After Anarchy: Legitimacy and Power in the United Nations Security Council

After Anarchy: Legitimacy and Power in the United Nations Security Council

After Anarchy: Legitimacy and Power in the United Nations Security Council

After Anarchy: Legitimacy and Power in the United Nations Security Council


The politics of legitimacy is central to international relations. When states perceive an international organization as legitimate, they defer to it, associate themselves with it, and invoke its symbols. Examining the United Nations Security Council, Ian Hurd demonstrates how legitimacy is created, used, and contested in international relations. The Council's authority depends on its legitimacy, and therefore its legitimation and delegitimation are of the highest importance to states.

Through an examination of the politics of the Security Council, including the Iraq invasion and the negotiating history of the United Nations Charter, Hurd shows that when states use the Council's legitimacy for their own purposes, they reaffirm its stature and find themselves contributing to its authority. Case studies of the Libyan sanctions, peacekeeping efforts, and the symbolic politics of the Council demonstrate how the legitimacy of the Council shapes world politics and how legitimated authority can be transferred from states to international organizations. With authority shared between states and other institutions, the interstate system is not a realm of anarchy. Sovereignty is distributed among institutions that have power because they are perceived as legitimate.

This book's innovative approach to international organizations and international relations theory lends new insight into interactions between sovereign states and the United Nations, and between legitimacy and the exercise of power in international relations.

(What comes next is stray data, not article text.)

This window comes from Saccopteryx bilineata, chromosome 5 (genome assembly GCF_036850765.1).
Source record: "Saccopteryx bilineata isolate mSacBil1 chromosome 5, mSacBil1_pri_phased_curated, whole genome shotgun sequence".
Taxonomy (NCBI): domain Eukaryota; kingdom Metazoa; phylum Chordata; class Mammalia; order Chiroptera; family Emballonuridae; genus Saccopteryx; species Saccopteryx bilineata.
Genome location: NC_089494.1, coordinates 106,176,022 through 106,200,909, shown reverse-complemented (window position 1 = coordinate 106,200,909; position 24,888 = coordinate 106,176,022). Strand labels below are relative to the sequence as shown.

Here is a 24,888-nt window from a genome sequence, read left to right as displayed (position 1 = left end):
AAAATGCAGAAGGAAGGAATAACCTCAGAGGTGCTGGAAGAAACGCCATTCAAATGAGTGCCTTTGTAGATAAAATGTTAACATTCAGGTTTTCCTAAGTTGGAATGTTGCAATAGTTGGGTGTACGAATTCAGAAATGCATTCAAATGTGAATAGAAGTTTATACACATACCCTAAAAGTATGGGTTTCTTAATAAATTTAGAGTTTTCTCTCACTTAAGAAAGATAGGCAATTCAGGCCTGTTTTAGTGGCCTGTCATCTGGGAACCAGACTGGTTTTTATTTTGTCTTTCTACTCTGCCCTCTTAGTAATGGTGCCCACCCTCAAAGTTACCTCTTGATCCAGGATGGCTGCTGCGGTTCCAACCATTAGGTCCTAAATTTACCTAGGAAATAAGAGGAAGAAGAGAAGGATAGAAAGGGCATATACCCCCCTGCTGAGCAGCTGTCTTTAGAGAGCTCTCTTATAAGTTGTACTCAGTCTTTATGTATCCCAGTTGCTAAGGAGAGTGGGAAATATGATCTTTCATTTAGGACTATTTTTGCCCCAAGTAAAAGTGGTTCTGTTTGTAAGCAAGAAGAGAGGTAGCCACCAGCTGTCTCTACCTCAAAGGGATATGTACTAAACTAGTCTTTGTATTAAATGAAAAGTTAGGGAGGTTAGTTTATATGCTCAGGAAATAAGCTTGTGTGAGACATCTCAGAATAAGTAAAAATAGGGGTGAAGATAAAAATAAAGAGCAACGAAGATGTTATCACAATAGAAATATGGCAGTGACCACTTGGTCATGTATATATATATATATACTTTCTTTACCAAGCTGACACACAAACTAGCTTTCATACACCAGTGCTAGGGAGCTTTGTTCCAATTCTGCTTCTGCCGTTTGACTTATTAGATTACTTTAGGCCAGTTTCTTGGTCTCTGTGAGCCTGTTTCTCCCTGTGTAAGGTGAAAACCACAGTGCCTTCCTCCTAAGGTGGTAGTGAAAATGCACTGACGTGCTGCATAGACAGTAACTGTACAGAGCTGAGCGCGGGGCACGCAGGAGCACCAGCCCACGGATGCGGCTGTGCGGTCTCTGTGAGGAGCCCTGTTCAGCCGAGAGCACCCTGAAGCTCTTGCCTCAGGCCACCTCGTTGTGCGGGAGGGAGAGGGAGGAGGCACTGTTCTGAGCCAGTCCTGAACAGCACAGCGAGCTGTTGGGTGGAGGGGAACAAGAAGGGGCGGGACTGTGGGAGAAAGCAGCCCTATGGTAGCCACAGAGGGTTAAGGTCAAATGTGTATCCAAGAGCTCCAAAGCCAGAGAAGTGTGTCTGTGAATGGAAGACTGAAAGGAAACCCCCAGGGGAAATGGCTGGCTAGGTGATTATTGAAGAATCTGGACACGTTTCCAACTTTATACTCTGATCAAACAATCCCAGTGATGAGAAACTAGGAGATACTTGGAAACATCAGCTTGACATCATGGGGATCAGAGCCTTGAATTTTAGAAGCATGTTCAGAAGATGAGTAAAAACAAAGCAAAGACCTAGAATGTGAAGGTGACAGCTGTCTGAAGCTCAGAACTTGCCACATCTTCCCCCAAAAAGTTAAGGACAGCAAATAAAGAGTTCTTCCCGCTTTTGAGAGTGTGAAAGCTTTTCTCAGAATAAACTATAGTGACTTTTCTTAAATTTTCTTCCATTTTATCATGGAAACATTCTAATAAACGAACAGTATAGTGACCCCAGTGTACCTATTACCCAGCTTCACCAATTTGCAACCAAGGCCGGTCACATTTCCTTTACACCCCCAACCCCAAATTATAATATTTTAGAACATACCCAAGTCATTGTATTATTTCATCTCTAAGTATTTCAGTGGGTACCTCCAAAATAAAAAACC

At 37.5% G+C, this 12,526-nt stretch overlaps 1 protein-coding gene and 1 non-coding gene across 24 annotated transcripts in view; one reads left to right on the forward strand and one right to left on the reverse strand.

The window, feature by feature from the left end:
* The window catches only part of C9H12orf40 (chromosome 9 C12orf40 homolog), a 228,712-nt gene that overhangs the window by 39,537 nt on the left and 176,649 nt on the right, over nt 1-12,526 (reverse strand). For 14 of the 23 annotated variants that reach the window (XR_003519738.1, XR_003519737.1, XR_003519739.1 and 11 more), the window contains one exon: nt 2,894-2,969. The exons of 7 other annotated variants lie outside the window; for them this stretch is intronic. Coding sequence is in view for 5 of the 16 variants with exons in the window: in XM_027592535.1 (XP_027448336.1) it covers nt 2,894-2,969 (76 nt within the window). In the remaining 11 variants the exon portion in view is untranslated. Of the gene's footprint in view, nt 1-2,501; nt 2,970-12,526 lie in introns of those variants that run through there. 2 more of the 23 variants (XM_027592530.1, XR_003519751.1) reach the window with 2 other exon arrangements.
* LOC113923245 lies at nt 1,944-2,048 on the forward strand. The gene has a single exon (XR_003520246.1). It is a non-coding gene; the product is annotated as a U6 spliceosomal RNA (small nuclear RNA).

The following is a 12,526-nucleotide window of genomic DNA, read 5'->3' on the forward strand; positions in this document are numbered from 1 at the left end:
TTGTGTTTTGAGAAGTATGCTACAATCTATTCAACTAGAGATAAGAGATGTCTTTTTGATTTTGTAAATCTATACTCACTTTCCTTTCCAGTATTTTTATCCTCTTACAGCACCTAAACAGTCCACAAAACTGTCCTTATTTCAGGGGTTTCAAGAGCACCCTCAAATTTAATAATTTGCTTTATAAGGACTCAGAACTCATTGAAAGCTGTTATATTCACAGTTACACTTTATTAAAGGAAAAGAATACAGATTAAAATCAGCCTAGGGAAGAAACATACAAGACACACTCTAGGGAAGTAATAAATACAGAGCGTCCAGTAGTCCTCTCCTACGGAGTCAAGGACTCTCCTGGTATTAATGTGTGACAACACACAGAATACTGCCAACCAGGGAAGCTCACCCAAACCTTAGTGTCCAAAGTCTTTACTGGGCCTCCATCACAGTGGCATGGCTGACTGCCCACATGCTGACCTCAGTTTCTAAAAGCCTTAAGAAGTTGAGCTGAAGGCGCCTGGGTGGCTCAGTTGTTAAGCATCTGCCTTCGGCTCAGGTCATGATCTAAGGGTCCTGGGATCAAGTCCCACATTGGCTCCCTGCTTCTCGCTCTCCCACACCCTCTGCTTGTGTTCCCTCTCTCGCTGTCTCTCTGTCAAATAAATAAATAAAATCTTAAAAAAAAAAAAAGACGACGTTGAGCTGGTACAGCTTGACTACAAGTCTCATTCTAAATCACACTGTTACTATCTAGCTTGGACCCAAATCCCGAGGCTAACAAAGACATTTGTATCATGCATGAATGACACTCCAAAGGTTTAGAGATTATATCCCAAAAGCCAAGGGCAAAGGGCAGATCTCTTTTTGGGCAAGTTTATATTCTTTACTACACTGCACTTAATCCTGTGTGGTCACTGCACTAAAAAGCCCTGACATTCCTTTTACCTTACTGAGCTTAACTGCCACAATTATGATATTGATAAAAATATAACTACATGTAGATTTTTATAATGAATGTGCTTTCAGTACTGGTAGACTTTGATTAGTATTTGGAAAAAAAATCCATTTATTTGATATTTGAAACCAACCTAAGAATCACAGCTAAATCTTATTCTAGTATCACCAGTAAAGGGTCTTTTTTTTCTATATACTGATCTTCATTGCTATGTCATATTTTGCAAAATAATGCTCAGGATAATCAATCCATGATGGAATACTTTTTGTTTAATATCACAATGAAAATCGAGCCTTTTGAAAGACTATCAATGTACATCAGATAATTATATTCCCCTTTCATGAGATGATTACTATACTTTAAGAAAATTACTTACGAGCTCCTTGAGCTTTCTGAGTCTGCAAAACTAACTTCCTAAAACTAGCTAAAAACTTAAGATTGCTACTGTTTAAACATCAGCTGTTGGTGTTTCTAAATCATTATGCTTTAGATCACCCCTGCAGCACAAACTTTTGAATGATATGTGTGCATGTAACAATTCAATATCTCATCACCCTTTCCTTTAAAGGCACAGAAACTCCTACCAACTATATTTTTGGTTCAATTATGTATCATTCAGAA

In 2002, as the United States planned an attack on Iraq to remove Saddam Hussein from power, American diplomats sought political support for the mission from all quarters. They pursued bilateral negotiations for the support of foreign governments; they approached NATO to aid in the defense of Turkey; they appealed directly to publics around the world; and they brought the matter to the United Nations Security Council. The Council, famously, came to play a central role in the diplomatic drama prior to the start of the war in March 2003. It was the forum for what turned out to be perhaps the most heated diplomatic confrontation in world politics since the Cuban Missile Crisis. For its efforts, the Council earned itself scathing criticism from all sides, both supporters of the war and opponents, and the camps agreed on the key point: that the Council had “failed” a crucial test. One side believed it had failed in its responsibilities by refusing to authorize the U.S.-led war, and the other believed it had failed by being unable to stop it. As a result, the Council was revealed to be “strategically irrelevant” to the United States, “morally bankrupt,” and “simply incompatible” with the new realities of world power. President George W. Bush himself implied that the Council had missed its last chance “to show its relevance.” The vehemence of the attacks on the Council matched the energy devoted in earlier stages to lobbying the Council over the terms of its resolutions on Iraq. Both activities were pursued with great vigor, reflecting the belief that great stakes were in play.

The controversy at the Council was over the legitimacy that comes from a Council resolution. The two camps were aiming for the same goal—to appropriate that legitimacy for themselves, although they intended to use it for opposite political purposes. When Kofi Annan claimed that the UN Security Council holds “unique legitimacy” to authorize military action, many states appeared to agree with him. Even the Americans apparently shared the belief that more countries would come to support the U.S. if the American position were legitimized by the Council. The American diplomatic effort prior to the war was shaped by the per-

Krauthammer 2003; Glennon 2003.

Press conference, February 23, 2003, Crawford, Texas.

Interview with Kofi Annan by BBC News, September 10, 2002, published at news

Tharoor 2003. Statements confirming the link between Council approval and third
country support for the invasion were made by Russia, Canada, most countries in the Euro
pean Union, India, and many others. For a useful summary, see the Observer (London),
January 12, 2003.

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